Half-time football team talks used to be based around eating oranges. Now they can analyse real-time data and react to presentations.
Football has become a numbers game.
There is still a huge debate in the game about the use of goal-line technology, but for everything behind the scenes it seems like that battle has already been fought and technology won.
It is no longer just 2-0, 1-3 or - if you are a Barcelona supporter - 4-0 but all about a near-infinite number of figures.
Possession, territory, passes completed, the list goes on and on and on.
It's only a very dedicated football fan who would know that Bayern Munich midfielder Javi Martinez won an average of 2.6 balls in the air during each Uefa Champions League game so far this season.
But processing this kind of data gives teams a great advantage, both in training and matches.
For goalkeepers, the guess of where a penalty might go is now a mathematical algorithm rather than an instinct.
If a player has hit 95% of his penalties to one side of the goal, which way do you think the goalkeeper is going to dive?
What this means is that the millions of pieces of data created must be analysed by teams.
Manchester City, for example, have 10 analysts working full-time on analysing data, four just for the first team, so that no stat that counts - or at least worth counting - is left unanalysed.
Pick geeks first
City defender Vincent Kompany has initiated a meeting with fellow defenders and the analysts once a week to discuss the data.
The club have even experimented with making all this information public and, because of how popular it has been, are expected to resume this next season.
There was a time, not too long ago, when teams in school playgrounds were picked and the ones left towards the end of selection were often those more at home in front of a computer screen than in front of goal.
Now Premier League clubs are picking them first.
"We've got a record for every shot across the top few leagues for the last five years," says Sam Green, advanced data analyst at sports data company Opta.
"Beyond penalties, the tendency for people to shoot under certain circumstances and where that shot was from."
"A lot of things can be done with the data. Some of the things we use it for is to look at how teams react to corners or other set pieces. How likely are they to concede a shot on a counter-attack afterwards?"
But there are limits to how far data can take you, particularly with the often distracted or influenced mind of a footballer.
"I don't think any club is at a stage where they can use data comprehensively across every aspect of the game," says Mr Green.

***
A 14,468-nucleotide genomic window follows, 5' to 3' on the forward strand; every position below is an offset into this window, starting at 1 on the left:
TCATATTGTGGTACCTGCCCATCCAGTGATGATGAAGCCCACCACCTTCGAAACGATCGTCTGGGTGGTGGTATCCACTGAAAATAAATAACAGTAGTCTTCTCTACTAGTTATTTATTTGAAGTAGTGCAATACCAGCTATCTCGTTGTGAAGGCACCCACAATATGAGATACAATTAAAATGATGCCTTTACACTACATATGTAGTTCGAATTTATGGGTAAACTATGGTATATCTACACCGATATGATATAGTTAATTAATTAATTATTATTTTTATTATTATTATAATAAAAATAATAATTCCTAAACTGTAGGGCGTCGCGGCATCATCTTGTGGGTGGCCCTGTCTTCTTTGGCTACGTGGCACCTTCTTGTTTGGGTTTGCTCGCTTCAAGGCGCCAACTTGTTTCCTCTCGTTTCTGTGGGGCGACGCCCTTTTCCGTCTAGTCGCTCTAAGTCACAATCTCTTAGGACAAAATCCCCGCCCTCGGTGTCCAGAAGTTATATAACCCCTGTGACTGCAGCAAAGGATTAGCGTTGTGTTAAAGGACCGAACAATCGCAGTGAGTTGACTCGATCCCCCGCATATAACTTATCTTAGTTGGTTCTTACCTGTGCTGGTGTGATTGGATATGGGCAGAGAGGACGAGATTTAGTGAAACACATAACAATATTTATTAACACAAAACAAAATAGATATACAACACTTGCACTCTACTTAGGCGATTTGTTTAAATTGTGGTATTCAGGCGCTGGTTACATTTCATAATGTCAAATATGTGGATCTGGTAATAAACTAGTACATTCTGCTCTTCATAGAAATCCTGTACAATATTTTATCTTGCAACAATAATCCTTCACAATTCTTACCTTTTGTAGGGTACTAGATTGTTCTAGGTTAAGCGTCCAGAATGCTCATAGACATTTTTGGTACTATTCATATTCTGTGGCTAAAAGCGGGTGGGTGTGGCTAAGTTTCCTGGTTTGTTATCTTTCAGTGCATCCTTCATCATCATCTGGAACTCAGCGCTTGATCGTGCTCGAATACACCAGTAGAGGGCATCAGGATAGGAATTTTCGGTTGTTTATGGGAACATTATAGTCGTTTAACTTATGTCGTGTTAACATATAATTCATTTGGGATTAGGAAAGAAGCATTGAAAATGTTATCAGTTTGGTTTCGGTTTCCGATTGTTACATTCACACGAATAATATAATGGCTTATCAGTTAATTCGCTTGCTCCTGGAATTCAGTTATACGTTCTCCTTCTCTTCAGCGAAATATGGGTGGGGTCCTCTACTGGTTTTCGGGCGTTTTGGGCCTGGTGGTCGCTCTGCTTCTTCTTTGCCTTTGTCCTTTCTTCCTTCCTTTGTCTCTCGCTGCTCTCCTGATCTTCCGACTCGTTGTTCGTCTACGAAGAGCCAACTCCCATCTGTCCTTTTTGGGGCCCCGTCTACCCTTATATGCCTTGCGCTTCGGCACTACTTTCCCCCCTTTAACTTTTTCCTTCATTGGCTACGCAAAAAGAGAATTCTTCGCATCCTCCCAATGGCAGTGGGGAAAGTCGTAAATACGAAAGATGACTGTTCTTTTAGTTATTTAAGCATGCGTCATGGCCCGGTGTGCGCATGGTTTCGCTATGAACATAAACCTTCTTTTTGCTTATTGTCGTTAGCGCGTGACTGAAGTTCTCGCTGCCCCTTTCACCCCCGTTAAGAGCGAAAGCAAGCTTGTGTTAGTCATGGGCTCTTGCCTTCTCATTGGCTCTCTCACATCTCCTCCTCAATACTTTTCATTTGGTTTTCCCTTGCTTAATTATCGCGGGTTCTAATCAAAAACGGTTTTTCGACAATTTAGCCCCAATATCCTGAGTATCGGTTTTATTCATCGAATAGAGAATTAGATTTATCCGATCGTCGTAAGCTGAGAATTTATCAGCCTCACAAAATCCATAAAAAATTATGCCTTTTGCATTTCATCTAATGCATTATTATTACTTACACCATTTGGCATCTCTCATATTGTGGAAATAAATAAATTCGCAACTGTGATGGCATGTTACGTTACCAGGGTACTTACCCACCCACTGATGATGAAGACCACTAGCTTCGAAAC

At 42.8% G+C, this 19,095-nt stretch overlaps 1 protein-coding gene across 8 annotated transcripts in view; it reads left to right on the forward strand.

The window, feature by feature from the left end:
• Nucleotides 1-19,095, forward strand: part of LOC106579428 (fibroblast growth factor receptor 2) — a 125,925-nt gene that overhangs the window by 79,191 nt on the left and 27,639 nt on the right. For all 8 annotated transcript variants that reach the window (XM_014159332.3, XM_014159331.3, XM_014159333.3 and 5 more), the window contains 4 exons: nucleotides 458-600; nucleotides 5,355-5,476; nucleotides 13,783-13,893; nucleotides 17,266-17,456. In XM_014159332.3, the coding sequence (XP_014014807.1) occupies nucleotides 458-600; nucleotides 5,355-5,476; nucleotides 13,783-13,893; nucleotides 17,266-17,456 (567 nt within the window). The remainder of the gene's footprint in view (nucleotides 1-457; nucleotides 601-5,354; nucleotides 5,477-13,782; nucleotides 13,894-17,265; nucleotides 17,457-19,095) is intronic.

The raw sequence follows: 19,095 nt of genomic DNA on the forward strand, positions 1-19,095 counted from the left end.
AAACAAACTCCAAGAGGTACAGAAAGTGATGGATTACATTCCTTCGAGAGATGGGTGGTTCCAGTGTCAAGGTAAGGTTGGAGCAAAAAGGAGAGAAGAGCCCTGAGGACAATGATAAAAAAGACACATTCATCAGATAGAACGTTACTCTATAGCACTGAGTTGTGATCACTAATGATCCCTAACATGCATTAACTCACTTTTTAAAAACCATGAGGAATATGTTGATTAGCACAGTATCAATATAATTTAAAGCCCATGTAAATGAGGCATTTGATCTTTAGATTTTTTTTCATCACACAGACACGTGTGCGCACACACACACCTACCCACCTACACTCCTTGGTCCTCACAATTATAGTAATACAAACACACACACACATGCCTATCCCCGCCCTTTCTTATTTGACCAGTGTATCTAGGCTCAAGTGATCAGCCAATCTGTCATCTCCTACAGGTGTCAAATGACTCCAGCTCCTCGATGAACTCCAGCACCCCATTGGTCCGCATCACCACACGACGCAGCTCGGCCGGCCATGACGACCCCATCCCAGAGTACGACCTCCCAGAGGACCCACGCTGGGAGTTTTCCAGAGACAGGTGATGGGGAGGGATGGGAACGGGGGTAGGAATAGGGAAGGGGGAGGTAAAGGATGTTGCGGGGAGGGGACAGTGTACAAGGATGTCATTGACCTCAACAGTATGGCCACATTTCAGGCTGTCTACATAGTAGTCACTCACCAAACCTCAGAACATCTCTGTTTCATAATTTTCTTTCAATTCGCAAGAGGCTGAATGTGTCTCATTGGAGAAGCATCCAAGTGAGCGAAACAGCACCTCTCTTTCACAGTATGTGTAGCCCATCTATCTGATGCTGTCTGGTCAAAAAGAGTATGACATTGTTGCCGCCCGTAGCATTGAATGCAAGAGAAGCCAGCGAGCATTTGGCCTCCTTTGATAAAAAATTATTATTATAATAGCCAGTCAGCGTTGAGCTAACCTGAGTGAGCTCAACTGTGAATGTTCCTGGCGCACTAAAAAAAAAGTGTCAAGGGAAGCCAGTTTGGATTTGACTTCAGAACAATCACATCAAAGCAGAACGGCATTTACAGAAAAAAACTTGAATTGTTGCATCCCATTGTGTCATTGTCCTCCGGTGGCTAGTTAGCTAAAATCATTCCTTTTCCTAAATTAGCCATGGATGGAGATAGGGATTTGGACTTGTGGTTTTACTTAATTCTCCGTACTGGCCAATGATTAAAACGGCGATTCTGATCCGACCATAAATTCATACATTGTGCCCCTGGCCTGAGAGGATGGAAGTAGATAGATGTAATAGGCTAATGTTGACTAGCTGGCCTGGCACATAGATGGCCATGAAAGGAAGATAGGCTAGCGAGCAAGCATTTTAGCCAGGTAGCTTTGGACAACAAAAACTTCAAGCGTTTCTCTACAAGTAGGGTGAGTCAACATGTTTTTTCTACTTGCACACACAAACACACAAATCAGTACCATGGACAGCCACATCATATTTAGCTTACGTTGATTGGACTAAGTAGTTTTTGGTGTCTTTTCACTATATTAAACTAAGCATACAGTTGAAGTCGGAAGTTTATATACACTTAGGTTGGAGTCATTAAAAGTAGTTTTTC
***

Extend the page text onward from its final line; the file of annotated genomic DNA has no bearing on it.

"There are things that we're not confident in predicting - which way they would turn, for example.
"There's still an issue of intent. The shot went in the top left-hand corner but we don't know necessarily that it's where the striker was trying to put the ball."
What is often forgotten about the current data "revolution" - as some people call it - is that recording the information of football matches goes back a long way.
"Soccer is the original hotbed of analytics," Prof Chris Anderson, of Cornell University, and author of The Numbers Game, said.
"There was an accountant and RAF wing commander by the name of Charles Reep who starting notating football games in 1950.
"He develops a coding system, sits down at matches and does it for 60 years."
"His work has informed how [data] has reverberated in clubs through the years.
"He notated with his own system all the events on the pitch and collected reams of data that he put into practice working with clubs in the 1960s, 70s and 80s. He was the original soccer analyst."
Mr Reep, through his findings, has been cited as one of the main architects of the long-ball game.
Another man with a reputation as a long-ball manager, Sam Allardyce, is seen as one of the main advocates of modern data use.
Beginning in 2000 with a change in approach at Bolton, a company called Prozone was enlisted to provide detailed statistics that Allardyce has quoted and used time and time again.
He believes his use of modern techniques improves performance in a way that can be measured.
But even his data use is a mystery to some managers. One, seen as a modern, progressive coach, is critical of the reliance of statistics at all.
"I have never used Prozone. I don't use it because I don't believe [in it]," Tottenham Hotspur manager Andre Villas-Boas said in a press conference.
"You always have to be very, very careful with statistics. It doesn't mean that we negate them completely - we just don't use them to the extent that people might think.
"We have a scientific department that deals with that but we don't prepare our training or players based on the physical data we get from matches.
"The mind and how the player feels is much more important for us, rather than statistical data.
"For me it's useless but it varies from coach to coach. We all have different approaches."
For a manager seen as one of the world's new breed of technically astute managers, it seems like the numbers do not add up.
If that's the case, he probably does not even know how many balls Javi Martinez has won in the air.